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pentoxifylline (pen-tox-if-i-lin)



Therapeutic: blood viscosity reducing agent


Management of symptomatic peripheral vascular disease (intermittent claudication).


↑ the flexibility of RBCs by increasing levels of cyclic adenosine monophosphate (cAMP). ↓ blood viscosity by inhibiting platelet aggregation and decreasing fibrinogen. Therapeutic Effects: ↑ blood flow.

Adverse Reactions/Side Effects

CNS: agitation, dizziness, drowsiness, headache, insomnia, nervousness. EENT: blurred vision. Resp: dyspnea. CV: angina, arrhythmias, edema, flushing, hypotension. GI: abdominal discomfort, belching, bloating, diarrhea, dyspepsia, flatus, nausea, vomiting. Neuro: tremor.


Examination and Evaluation

  • Assess patient's walking distance and pain-free walking time. Document an increase in walking distance and time as an indication that this drug is helping reduce intermittent claudication.

  • Assess heart rate, ECG, and heart sounds, especially during exercise (See Appendices G, H). Report any rhythm disturbances or signs of arrhythmias, including palpitations, chest discomfort, shortness of breath, dyspnea, fainting, and fatigue/weakness.

  • Assess blood pressure (BP) periodically and compare to normal values (See Appendix F). Report low BP (hypotension), especially if patient experiences dizziness, fatigue, or other symptoms.

  • Assess peripheral edema using girth measurements, volume displacement, and measurement of pitting edema (See Appendix N). Report increased swelling in feet and ankles due to peripheral vasodilation.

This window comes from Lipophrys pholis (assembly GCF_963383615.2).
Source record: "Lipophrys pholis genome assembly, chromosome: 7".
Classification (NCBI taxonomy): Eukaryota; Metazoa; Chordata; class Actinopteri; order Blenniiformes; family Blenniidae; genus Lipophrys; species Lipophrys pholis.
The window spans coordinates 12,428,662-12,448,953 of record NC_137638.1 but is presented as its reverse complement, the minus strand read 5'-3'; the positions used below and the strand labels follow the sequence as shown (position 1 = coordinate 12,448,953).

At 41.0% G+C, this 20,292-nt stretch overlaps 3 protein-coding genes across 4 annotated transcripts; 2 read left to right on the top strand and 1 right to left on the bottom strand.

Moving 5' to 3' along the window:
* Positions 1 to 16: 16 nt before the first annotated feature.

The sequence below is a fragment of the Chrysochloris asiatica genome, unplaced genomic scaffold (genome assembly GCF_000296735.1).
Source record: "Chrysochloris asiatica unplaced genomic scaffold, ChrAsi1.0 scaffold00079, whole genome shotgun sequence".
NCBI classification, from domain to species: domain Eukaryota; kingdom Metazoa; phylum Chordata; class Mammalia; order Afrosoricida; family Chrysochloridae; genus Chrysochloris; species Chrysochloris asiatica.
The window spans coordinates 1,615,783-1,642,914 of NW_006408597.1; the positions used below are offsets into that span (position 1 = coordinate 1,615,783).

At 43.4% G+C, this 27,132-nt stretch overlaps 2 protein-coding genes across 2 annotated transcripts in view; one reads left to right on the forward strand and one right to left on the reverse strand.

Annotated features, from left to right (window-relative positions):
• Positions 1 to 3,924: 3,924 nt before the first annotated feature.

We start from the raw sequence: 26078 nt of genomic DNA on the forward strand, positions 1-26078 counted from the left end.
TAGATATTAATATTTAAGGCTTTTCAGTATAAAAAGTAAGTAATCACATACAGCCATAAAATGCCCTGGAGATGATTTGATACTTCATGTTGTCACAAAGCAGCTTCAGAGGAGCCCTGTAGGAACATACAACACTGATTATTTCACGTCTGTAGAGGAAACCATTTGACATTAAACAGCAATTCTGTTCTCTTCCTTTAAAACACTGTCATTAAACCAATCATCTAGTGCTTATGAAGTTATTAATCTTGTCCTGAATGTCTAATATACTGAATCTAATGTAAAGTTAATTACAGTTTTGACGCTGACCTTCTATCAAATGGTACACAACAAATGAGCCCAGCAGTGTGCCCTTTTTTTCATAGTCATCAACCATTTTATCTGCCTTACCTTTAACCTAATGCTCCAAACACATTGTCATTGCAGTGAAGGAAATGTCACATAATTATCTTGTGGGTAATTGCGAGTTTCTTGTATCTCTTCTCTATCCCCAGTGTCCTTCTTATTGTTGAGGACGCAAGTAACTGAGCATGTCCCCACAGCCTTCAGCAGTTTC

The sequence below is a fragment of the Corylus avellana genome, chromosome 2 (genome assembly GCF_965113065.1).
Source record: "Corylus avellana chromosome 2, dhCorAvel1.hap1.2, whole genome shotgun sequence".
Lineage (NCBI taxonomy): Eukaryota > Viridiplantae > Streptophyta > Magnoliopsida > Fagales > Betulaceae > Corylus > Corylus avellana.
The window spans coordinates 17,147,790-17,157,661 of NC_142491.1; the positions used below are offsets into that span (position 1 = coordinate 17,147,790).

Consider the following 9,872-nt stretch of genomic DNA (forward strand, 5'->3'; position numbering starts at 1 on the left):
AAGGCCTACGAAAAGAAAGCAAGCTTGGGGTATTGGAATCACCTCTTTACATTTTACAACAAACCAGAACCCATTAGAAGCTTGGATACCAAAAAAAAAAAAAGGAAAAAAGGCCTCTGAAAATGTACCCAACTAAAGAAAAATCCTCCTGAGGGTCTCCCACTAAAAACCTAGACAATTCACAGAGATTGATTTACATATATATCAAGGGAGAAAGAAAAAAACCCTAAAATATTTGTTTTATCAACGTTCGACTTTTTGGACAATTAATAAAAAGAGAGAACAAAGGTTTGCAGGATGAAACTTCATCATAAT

• Monitor personality changes, including agitation or nervousness. Notify physician if these changes become problematic.

  • Assess dizziness or drowsiness that might affect gait, balance, and other functional activities (See Appendix C). Report balance problems and functional limitations to the physician, and caution the patient and family/caregivers to guard against falls and trauma.


  • Implement therapeutic exercises and ambulation activities to augment the effects of drug therapy and promote increased walking distance. Patients should attempt to walk as long as possible after the onset of leg pain and progressively increase the time spent walking before stopping due to claudication.

  • Because of the risk of arrhythmias and abnormal BP responses, use caution during aerobic exercise and other forms of therapeutic exercise. Assess exercise tolerance frequently (BP, heart rate, fatigue levels), and terminate exercise immediately if any untoward cardiac responses occur (See Appendix L).

Patient/Client-Related Instruction

  • Instruct patient to report other bothersome side effects such as severe or prolonged headache, sleep loss, blurred vision, tremor, or GI problems (nausea, vomiting, diarrhea, abdominal pain, belching, bloating, indigestion, flatulence).


Absorption: Well absorbed following oral administration.

Distribution: Bound to RBC membrane. Enters breast milk.

Metabolism and Excretion: Metabolized by RBCs and the liver.

Half-life: 25–50 min.

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